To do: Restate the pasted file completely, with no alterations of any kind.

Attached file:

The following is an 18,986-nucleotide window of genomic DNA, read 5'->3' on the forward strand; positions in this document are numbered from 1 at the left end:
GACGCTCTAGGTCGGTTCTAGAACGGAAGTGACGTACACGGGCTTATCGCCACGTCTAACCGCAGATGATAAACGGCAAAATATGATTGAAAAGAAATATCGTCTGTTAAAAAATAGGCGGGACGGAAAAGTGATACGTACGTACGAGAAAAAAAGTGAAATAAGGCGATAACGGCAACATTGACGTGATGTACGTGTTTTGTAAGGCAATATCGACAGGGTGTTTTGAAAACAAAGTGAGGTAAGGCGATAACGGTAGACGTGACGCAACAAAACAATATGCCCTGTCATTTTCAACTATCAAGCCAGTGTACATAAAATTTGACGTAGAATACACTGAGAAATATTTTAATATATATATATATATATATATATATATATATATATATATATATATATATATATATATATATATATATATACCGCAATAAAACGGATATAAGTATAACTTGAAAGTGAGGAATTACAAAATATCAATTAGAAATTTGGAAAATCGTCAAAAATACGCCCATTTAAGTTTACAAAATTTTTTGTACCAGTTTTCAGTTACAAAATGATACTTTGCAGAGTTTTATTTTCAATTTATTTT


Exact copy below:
The following is an 18,986-nucleotide window of genomic DNA, read 5'->3' on the forward strand; positions in this document are numbered from 1 at the left end:
GACGCTCTAGGTCGGTTCTAGAACGGAAGTGACGTACACGGGCTTATCGCCACGTCTAACCGCAGATGATAAACGGCAAAATATGATTGAAAAGAAATATCGTCTGTTAAAAAATAGGCGGGACGGAAAAGTGATACGTACGTACGAGAAAAAAAGTGAAATAAGGCGATAACGGCAACATTGACGTGATGTACGTGTTTTGTAAGGCAATATCGACAGGGTGTTTTGAAAACAAAGTGAGGTAAGGCGATAACGGTAGACGTGACGCAACAAAACAATATGCCCTGTCATTTTCAACTATCAAGCCAGTGTACATAAAATTTGACGTAGAATACACTGAGAAATATTTTAATATATATATATATATATATATATATATATATATATATATATATATATATATATATATATATATATATATACCGCAATAAAACGGATATAAGTATAACTTGAAAGTGAGGAATTACAAAATATCAATTAGAAATTTGGAAAATCGTCAAAAATACGCCCATTTAAGTTTACAAAATTTTTTGTACCAGTTTTCAGTTACAAAATGATACTTTGCAGAGTTTTATTTTCAATTTATTTT